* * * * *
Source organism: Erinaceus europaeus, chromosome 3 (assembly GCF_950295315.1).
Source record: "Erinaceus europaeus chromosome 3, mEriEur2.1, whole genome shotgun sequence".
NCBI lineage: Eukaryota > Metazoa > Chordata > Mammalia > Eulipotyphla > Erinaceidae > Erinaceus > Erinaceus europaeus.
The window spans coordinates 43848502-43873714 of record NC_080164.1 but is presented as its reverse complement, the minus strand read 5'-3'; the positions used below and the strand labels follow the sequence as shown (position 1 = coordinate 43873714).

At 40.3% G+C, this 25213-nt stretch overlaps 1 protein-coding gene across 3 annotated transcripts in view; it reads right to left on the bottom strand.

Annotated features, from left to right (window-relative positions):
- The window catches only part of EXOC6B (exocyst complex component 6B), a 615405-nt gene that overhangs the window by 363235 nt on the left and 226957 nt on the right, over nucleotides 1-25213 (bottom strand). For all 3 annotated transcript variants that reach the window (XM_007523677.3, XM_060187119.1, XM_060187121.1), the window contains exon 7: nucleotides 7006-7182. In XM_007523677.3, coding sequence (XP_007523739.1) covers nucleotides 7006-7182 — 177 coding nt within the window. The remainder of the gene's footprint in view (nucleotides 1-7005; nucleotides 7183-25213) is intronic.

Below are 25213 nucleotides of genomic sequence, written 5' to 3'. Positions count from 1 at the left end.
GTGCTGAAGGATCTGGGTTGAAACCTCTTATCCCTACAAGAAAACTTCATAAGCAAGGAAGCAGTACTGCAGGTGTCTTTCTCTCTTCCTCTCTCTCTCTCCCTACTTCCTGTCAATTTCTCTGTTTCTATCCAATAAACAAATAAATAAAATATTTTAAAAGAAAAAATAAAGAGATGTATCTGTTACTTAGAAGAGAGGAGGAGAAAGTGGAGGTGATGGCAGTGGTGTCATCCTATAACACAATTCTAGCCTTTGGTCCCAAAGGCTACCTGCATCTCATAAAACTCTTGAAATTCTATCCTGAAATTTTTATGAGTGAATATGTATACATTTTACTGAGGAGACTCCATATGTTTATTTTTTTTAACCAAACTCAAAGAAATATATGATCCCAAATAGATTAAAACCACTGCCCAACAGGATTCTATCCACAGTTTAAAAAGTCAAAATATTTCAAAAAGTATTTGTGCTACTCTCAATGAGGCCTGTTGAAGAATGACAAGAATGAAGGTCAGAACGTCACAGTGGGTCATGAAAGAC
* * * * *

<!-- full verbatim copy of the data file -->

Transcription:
Source organism: Erinaceus europaeus, chromosome 3 (assembly GCF_950295315.1).
Source record: "Erinaceus europaeus chromosome 3, mEriEur2.1, whole genome shotgun sequence".
NCBI lineage: Eukaryota > Metazoa > Chordata > Mammalia > Eulipotyphla > Erinaceidae > Erinaceus > Erinaceus europaeus.
The window spans coordinates 43848502-43873714 of record NC_080164.1 but is presented as its reverse complement, the minus strand read 5'-3'; the positions used below and the strand labels follow the sequence as shown (position 1 = coordinate 43873714).

At 40.3% G+C, this 25213-nt stretch overlaps 1 protein-coding gene across 3 annotated transcripts in view; it reads right to left on the bottom strand.

Annotated features, from left to right (window-relative positions):
- The window catches only part of EXOC6B (exocyst complex component 6B), a 615405-nt gene that overhangs the window by 363235 nt on the left and 226957 nt on the right, over nucleotides 1-25213 (bottom strand). For all 3 annotated transcript variants that reach the window (XM_007523677.3, XM_060187119.1, XM_060187121.1), the window contains exon 7: nucleotides 7006-7182. In XM_007523677.3, coding sequence (XP_007523739.1) covers nucleotides 7006-7182 — 177 coding nt within the window. The remainder of the gene's footprint in view (nucleotides 1-7005; nucleotides 7183-25213) is intronic.

Below are 25213 nucleotides of genomic sequence, written 5' to 3'. Positions count from 1 at the left end.
GTGCTGAAGGATCTGGGTTGAAACCTCTTATCCCTACAAGAAAACTTCATAAGCAAGGAAGCAGTACTGCAGGTGTCTTTCTCTCTTCCTCTCTCTCTCTCCCTACTTCCTGTCAATTTCTCTGTTTCTATCCAATAAACAAATAAATAAAATATTTTAAAAGAAAAAATAAAGAGATGTATCTGTTACTTAGAAGAGAGGAGGAGAAAGTGGAGGTGATGGCAGTGGTGTCATCCTATAACACAATTCTAGCCTTTGGTCCCAAAGGCTACCTGCATCTCATAAAACTCTTGAAATTCTATCCTGAAATTTTTATGAGTGAATATGTATACATTTTACTGAGGAGACTCCATATGTTTATTTTTTTTAACCAAACTCAAAGAAATATATGATCCCAAATAGATTAAAACCACTGCCCAACAGGATTCTATCCACAGTTTAAAAAGTCAAAATATTTCAAAAAGTATTTGTGCTACTCTCAATGAGGCCTGTTGAAGAATGACAAGAATGAAGGTCAGAACGTCACAGTGGGTCATGAAAGAC